"Clay Beats Liston: February 25, 1964"


From the accounts of various Kentucky newspapers, I was able to learn a few
facts about Cassius Clay, later known as Muhammad Ali, as well as the attitudes
of his fellow Kentuckians. The first thing I noticed in all the newspapers that
I viewed was that almost all the articles written about the fight were written
by writers from either the Associated Press (AP) or United Press International
(UPI). This displayed three things about the Kentucky press, first the belief
that Clay\'s fight was not important enough to cover themselves, secondly that
the newspapers probably did not make enough money to send their own reporters
down to Miami Beach, and finally the localization of the newspapers\' audiences.
Another aspect of the fight is the effect it had on Kentucky society, especially
the sports scene.

I primarily noticed that almost all the papers used reports from the
Associated Press and the United Press International, even the (Louisville)
Courier-Journal, one of Clay\'s hometown newspapers, used reports from the
Associated Press. The only articles that were not written by a member of the
Associated Press were the very rare editorials written about the fight. The use
of reports from the AP and the UPI shows that most newspapers did not think the
fight was very newsworthy. Only one newspaper published an article that was not
written by a member of the Associated Press or the United Press International,
however that one article was an editorial about Cassius Clay\'s new found wealth
and not the actual fight. The lack of coverage also proves that even though
blacks were supposed to be equal to whites, that in reality achievements by
blacks and whites were treated differently. None of the newspapers that I read
displayed a large picture or headline proclaiming that Cassius Clay was the new
heavyweight champion of the world. Most newspapers had an average sized
headline stating that Clay was the new champion, but none had an article about
him on the front page. This further illustrates that achievements by blacks
were believed to be less important than the achievements of whites. I saw
almost the same amount of articles on high school basketball, as I did on the
fight. Although I am not surprised by the fact that high school basketball
received almost a page of coverage, I am alarmed by the fact that this one page
of coverage on basketball was the same amount of coverage for the boxing match.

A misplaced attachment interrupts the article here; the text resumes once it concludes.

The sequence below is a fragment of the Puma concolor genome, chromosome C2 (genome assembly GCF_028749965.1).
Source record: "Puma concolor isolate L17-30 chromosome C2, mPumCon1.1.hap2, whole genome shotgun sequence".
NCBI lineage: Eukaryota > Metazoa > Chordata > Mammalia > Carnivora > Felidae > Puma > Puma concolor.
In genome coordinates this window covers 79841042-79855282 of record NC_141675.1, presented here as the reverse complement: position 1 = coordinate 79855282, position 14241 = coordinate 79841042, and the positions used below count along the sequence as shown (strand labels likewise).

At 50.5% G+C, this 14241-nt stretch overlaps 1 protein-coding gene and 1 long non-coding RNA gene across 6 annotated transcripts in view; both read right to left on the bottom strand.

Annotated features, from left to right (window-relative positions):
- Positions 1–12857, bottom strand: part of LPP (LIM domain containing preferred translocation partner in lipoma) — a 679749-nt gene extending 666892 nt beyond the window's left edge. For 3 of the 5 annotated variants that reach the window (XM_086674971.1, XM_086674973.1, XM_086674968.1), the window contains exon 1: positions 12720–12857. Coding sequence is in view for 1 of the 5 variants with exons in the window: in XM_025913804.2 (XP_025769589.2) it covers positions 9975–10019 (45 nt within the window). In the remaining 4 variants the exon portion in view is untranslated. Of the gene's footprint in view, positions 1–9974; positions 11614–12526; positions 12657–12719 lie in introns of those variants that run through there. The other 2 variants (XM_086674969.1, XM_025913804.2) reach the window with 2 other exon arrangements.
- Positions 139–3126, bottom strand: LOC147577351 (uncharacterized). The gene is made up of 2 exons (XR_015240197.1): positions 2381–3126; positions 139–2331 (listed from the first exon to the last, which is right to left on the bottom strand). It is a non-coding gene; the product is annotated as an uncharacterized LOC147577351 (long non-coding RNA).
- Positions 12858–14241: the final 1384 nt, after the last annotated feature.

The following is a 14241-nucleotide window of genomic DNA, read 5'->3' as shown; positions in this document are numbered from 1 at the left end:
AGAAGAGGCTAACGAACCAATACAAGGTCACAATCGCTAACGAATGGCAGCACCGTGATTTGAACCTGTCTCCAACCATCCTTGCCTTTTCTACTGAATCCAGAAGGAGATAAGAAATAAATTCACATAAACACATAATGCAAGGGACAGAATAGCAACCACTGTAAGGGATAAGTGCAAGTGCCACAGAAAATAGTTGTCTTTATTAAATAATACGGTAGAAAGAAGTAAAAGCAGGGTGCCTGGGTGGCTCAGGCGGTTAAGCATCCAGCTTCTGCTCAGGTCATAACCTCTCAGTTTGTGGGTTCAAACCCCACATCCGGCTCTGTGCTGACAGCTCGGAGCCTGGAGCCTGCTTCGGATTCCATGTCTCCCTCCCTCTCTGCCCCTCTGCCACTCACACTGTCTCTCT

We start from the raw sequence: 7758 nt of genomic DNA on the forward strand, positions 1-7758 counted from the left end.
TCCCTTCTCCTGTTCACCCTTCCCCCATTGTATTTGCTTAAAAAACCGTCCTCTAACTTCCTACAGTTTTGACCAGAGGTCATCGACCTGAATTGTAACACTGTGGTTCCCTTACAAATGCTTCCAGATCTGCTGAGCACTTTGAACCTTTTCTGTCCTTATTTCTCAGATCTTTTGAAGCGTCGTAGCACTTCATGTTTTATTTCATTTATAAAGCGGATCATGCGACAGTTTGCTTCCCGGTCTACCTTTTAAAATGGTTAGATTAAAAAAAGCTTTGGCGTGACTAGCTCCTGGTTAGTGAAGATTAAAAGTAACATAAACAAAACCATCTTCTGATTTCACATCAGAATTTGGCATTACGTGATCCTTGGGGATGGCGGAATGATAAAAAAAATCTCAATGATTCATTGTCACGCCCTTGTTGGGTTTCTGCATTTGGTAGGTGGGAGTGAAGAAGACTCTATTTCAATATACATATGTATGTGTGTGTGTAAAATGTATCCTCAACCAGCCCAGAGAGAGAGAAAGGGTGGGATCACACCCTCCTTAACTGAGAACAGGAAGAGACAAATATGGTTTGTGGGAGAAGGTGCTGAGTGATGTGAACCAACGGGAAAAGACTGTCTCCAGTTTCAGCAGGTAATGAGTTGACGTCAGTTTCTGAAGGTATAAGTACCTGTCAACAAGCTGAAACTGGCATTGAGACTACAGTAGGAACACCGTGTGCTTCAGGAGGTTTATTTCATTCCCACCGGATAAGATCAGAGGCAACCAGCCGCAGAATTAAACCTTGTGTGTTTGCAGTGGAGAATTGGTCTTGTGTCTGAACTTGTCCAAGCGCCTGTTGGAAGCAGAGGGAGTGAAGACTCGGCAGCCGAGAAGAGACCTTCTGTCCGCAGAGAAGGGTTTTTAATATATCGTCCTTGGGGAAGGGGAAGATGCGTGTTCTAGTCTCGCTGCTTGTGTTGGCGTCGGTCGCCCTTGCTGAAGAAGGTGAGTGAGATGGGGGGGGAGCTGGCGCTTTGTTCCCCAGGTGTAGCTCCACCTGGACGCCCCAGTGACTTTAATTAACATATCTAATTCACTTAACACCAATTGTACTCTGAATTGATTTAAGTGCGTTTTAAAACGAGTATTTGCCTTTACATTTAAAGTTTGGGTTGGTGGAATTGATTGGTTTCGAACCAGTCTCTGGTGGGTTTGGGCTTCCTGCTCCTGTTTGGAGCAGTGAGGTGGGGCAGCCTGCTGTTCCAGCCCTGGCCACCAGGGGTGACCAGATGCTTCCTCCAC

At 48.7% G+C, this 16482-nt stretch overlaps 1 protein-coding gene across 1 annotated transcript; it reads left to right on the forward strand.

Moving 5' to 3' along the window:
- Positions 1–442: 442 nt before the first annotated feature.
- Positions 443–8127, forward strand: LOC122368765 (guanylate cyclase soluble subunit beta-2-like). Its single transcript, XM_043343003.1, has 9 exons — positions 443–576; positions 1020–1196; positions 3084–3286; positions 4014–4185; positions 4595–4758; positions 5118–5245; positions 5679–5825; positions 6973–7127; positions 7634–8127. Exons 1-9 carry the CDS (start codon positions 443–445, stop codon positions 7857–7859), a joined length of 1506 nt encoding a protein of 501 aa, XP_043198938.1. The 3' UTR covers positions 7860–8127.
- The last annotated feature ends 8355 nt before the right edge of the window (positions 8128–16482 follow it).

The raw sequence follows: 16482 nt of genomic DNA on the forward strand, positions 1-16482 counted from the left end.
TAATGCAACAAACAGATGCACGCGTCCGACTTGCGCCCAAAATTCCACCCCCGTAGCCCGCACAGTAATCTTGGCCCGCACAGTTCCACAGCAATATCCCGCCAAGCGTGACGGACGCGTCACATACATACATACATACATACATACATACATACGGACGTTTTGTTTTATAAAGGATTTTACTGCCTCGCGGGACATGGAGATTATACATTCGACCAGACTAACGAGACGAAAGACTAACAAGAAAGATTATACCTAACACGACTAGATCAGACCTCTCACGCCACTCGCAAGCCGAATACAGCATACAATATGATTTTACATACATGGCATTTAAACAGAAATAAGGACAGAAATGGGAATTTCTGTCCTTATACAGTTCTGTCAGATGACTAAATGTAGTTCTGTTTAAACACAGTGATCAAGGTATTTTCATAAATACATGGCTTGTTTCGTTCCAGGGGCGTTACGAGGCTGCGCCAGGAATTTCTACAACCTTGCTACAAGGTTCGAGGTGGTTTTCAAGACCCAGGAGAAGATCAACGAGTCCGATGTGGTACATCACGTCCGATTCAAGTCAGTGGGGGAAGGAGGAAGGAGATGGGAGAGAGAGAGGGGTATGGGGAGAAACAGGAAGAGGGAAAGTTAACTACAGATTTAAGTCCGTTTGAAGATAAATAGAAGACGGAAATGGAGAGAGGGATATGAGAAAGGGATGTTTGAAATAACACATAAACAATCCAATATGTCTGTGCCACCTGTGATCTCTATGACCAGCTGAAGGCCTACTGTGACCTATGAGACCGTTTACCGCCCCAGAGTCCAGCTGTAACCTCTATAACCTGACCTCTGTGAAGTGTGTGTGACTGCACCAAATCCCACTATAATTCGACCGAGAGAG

The stories by Associated Press and United Press International illustrate
two more facts about Kentucky during the 1960\'s, primarily that most of
Kentucky\'s newspapers were too poor to send their own reporters to Miami Beach,
and furthermore that the audience was very localized to events either in their
own city or the state of Kentucky. Although I am not surprised that newspapers
such as the Paducah Sun-Democrat or Bowling Green\'s Park City Daily News did not
send reporters to Miami, I was surprised that newspapers like Louisville\'s
Courier-Journal and the Lexington Herald, which have a much larger circulation,
did not send even one reporter from their staff to cover the fight. The absence
of reporters from the (Louisville) Courier-Journal and the Lexington Herald
proves that even the newspapers from the major cities in Kentucky had a very
localized audience. The localization of news often prevented readers from
learning about the world that surrounds them, especially from affairs of other
towns. For example, if the Lexington Herald only wrote reports about the events
effecting the city and a few major events that would effect the entire state, it
would be possible that something occurred in Paducah that might not be reported
in Lexington for several days, even months. The localization in rural areas
such as Paducah and Bowling Green is not surprising, but when urban places like
Louisville and Lexington localize their news many important events in other
areas of the state could not be reported for an extended period of time.

The most important effect of Cassius Clay defeating Sonny Liston is the
placement of Kentucky, and specifically Louisville on the map of boxing. For
many years there were numerous boxing gyms in and around Louisville that
produced great amateur fighters. Unfortunately, they were ignored by the
national media until Cassius Clay, who was a product of such gyms, defeated
Sonny Liston for the heavyweight championship. When Clay won the gold medal in
the 178-pounds division in the 1960 Rome Olympics Louisville\'s gyms gained some
recognition for producing Clay, however they were not fully recognized until
1964 when Clay beat Liston. Clay\'s victory